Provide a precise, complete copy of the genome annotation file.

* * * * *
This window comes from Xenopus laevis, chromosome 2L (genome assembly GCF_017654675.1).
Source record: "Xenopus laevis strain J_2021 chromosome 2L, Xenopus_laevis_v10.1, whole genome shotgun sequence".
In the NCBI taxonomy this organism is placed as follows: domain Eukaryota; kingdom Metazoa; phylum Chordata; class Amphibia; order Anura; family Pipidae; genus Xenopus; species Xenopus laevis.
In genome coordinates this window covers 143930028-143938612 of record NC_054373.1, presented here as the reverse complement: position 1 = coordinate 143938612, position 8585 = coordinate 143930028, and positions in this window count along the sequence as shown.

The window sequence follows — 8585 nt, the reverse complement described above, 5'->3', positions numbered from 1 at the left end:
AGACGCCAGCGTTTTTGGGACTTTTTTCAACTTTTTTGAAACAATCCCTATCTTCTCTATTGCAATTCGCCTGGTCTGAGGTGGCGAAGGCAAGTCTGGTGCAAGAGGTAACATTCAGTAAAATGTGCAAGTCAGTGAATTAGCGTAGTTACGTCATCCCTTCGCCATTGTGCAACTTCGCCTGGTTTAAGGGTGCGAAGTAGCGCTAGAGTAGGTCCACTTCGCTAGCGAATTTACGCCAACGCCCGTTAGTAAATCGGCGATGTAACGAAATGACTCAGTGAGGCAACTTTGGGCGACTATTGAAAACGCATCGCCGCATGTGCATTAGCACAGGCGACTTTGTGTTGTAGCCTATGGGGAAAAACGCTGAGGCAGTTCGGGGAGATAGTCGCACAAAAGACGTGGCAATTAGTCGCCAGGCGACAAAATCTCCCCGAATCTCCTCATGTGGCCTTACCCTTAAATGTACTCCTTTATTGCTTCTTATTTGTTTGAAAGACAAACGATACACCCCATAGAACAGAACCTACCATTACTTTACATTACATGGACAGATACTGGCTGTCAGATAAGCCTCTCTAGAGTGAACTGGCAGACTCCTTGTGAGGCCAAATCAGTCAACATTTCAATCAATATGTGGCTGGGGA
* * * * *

This window comes from Xenopus laevis, chromosome 2L (genome assembly GCF_017654675.1).
Source record: "Xenopus laevis strain J_2021 chromosome 2L, Xenopus_laevis_v10.1, whole genome shotgun sequence".
In the NCBI taxonomy this organism is placed as follows: domain Eukaryota; kingdom Metazoa; phylum Chordata; class Amphibia; order Anura; family Pipidae; genus Xenopus; species Xenopus laevis.
In genome coordinates this window covers 143930028-143938612 of record NC_054373.1, presented here as the reverse complement: position 1 = coordinate 143938612, position 8585 = coordinate 143930028, and positions in this window count along the sequence as shown.

The window sequence follows — 8585 nt, the reverse complement described above, 5'->3', positions numbered from 1 at the left end:
AGACGCCAGCGTTTTTGGGACTTTTTTCAACTTTTTTGAAACAATCCCTATCTTCTCTATTGCAATTCGCCTGGTCTGAGGTGGCGAAGGCAAGTCTGGTGCAAGAGGTAACATTCAGTAAAATGTGCAAGTCAGTGAATTAGCGTAGTTACGTCATCCCTTCGCCATTGTGCAACTTCGCCTGGTTTAAGGGTGCGAAGTAGCGCTAGAGTAGGTCCACTTCGCTAGCGAATTTACGCCAACGCCCGTTAGTAAATCGGCGATGTAACGAAATGACTCAGTGAGGCAACTTTGGGCGACTATTGAAAACGCATCGCCGCATGTGCATTAGCACAGGCGACTTTGTGTTGTAGCCTATGGGGAAAAACGCTGAGGCAGTTCGGGGAGATAGTCGCACAAAAGACGTGGCAATTAGTCGCCAGGCGACAAAATCTCCCCGAATCTCCTCATGTGGCCTTACCCTTAAATGTACTCCTTTATTGCTTCTTATTTGTTTGAAAGACAAACGATACACCCCATAGAACAGAACCTACCATTACTTTACATTACATGGACAGATACTGGCTGTCAGATAAGCCTCTCTAGAGTGAACTGGCAGACTCCTTGTGAGGCCAAATCAGTCAACATTTCAATCAATATGTGGCTGGGGA